Question: How do synapses work? Chemical synapses are a major communication channel through which neurons communicate, and their remarkable speed, diversity, and plasticity have captured the imagination of neurobiologists for decades. Jeremy Dittman studies the molecular mechanisms underlying neurotransmitter release using C. elegans as a model nervous system. In particular, the Dittman lab has focused on several critical presynaptic proteins that function to capture and position synaptic vesicles extremely close to their target plasma membrane while preventing the vesicles from fusing until activity triggers the fusion command in the form of an elevated calcium signal. Human mutations associated with neurological and psychiatric dysfunction have been discovered in several key presynaptic proteins, so the lab has also focused on investigating these mutations at a mechanistic level to better understand their associated pathophysiology.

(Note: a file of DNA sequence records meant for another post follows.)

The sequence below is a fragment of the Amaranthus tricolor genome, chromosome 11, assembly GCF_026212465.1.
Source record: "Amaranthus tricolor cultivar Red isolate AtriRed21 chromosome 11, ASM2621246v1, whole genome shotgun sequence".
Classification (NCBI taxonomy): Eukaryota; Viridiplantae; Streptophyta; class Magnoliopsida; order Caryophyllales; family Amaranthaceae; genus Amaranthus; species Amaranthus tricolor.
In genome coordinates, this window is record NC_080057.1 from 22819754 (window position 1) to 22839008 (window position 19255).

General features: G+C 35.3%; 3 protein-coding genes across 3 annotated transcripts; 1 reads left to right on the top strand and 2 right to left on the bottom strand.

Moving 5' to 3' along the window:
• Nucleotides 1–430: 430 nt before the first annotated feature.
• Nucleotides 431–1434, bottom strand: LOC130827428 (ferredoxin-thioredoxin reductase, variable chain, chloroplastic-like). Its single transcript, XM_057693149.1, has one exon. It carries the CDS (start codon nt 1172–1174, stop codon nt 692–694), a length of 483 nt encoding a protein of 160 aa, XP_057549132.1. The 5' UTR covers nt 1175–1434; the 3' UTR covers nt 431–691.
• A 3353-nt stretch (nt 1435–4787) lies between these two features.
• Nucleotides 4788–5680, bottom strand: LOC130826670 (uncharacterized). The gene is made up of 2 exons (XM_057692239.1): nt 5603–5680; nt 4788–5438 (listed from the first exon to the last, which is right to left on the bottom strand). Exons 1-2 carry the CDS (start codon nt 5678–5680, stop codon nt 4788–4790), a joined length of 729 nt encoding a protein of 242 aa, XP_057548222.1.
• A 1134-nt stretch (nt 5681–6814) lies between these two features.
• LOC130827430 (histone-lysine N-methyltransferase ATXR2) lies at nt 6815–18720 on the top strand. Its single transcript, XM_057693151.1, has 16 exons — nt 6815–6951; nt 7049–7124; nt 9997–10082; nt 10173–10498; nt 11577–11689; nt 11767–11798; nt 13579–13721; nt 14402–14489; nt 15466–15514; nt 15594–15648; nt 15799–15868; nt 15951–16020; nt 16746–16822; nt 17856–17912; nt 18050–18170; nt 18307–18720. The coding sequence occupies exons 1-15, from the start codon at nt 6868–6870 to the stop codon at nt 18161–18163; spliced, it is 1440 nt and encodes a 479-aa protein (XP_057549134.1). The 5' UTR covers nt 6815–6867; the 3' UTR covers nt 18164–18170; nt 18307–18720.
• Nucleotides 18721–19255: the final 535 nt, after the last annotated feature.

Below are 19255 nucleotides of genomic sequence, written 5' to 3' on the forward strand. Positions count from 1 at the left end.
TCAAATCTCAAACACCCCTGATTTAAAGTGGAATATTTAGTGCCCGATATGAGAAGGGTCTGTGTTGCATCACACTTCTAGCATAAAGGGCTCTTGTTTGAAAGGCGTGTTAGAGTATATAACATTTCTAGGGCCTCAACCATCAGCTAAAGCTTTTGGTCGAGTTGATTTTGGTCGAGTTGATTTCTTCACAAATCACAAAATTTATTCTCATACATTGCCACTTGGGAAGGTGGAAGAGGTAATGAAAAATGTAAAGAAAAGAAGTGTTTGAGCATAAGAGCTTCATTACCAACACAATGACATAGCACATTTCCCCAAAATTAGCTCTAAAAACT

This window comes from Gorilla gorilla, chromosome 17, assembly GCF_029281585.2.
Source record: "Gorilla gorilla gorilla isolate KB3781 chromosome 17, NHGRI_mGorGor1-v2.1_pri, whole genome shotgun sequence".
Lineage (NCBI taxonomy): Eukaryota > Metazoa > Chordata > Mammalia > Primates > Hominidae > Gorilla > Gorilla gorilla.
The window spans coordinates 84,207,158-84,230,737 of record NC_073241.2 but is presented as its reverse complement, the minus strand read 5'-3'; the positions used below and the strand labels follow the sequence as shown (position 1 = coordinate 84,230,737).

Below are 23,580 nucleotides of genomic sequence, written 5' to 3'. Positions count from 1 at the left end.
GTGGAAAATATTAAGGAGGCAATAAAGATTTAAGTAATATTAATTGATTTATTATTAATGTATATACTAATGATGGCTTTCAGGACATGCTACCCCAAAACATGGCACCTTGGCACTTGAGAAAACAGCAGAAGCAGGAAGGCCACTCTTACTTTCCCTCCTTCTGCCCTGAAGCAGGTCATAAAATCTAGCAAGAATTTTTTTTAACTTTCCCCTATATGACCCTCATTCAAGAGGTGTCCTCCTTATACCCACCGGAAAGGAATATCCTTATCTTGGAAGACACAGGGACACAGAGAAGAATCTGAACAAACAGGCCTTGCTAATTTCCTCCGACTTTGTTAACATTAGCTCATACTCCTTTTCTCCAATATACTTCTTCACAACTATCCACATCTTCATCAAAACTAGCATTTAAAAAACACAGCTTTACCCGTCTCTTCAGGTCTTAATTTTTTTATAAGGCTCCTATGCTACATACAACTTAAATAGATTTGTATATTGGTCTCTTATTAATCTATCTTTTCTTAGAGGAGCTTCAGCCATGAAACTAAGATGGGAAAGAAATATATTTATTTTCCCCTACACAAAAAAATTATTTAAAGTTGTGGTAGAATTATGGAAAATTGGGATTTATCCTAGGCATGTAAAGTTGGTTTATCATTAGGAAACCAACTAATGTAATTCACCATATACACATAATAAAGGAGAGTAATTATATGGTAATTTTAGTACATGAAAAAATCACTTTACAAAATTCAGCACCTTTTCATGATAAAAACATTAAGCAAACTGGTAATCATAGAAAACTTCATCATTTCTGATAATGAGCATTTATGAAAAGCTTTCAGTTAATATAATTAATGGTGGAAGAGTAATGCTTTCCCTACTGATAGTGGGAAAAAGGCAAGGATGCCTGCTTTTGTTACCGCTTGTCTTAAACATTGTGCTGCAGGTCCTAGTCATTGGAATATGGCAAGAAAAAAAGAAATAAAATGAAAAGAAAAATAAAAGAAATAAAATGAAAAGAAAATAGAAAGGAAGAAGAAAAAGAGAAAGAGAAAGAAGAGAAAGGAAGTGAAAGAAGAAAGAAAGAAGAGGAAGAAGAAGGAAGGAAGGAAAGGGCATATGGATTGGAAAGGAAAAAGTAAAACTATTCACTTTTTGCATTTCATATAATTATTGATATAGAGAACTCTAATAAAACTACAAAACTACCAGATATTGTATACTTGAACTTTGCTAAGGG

- Structure/Function Studies of Munc13 and its interacting proteins
- Modeling human disease mutations in presynaptic proteins using C. elegans
- Membrane curvature sensing by Complexin
- Imaging presynaptic organization in vivo
Dittman joined the faculty at WCM in 2008 and is now an Associate Professor in the Biochemistry Department. He completed his undergraduate studies in physics, chemistry, and biology at Stanford University and then obtained MD and PhD degrees at Harvard Medical School in Wade Regehr’s lab, followed by postdoctoral work with Josh Kaplan at Berkeley and MGH.
- Damon Runyun CRF Postdoctoral Scholar (2000)
- Rita Allen Scholar (2009)
- Basil O’Connor Scholar (2009)
- WCM Excellence in Teaching Award (2013)
- Irma T. Hirschl Scholar (2014)
- Nancy & Samuel Fleming Research Scholar (2015)
- Elected into the American Society for Clinical Investigation (2018)